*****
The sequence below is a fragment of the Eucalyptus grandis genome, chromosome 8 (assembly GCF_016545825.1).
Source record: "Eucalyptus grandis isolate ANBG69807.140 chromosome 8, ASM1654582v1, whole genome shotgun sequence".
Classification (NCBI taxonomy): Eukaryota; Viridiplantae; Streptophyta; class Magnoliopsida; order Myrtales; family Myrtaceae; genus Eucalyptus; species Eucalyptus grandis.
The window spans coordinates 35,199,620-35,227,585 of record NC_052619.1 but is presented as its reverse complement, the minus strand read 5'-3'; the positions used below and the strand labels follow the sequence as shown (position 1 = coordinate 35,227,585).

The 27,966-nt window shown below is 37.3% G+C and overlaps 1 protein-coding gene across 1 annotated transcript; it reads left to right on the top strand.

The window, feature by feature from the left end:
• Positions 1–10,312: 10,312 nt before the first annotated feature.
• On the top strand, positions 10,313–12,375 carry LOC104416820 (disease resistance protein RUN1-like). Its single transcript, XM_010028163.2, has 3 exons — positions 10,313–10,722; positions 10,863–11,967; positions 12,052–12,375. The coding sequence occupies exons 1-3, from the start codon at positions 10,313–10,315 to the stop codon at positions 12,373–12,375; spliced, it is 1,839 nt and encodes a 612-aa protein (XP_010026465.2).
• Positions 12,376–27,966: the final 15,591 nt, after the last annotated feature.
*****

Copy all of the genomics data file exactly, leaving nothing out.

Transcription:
The sequence below is a fragment of the Eucalyptus grandis genome, chromosome 8 (assembly GCF_016545825.1).
Source record: "Eucalyptus grandis isolate ANBG69807.140 chromosome 8, ASM1654582v1, whole genome shotgun sequence".
Classification (NCBI taxonomy): Eukaryota; Viridiplantae; Streptophyta; class Magnoliopsida; order Myrtales; family Myrtaceae; genus Eucalyptus; species Eucalyptus grandis.
The window spans coordinates 35,199,620-35,227,585 of record NC_052619.1 but is presented as its reverse complement, the minus strand read 5'-3'; the positions used below and the strand labels follow the sequence as shown (position 1 = coordinate 35,227,585).

The 27,966-nt window shown below is 37.3% G+C and overlaps 1 protein-coding gene across 1 annotated transcript; it reads left to right on the top strand.

The window, feature by feature from the left end:
• Positions 1–10,312: 10,312 nt before the first annotated feature.
• On the top strand, positions 10,313–12,375 carry LOC104416820 (disease resistance protein RUN1-like). Its single transcript, XM_010028163.2, has 3 exons — positions 10,313–10,722; positions 10,863–11,967; positions 12,052–12,375. The coding sequence occupies exons 1-3, from the start codon at positions 10,313–10,315 to the stop codon at positions 12,373–12,375; spliced, it is 1,839 nt and encodes a 612-aa protein (XP_010026465.2).
• Positions 12,376–27,966: the final 15,591 nt, after the last annotated feature.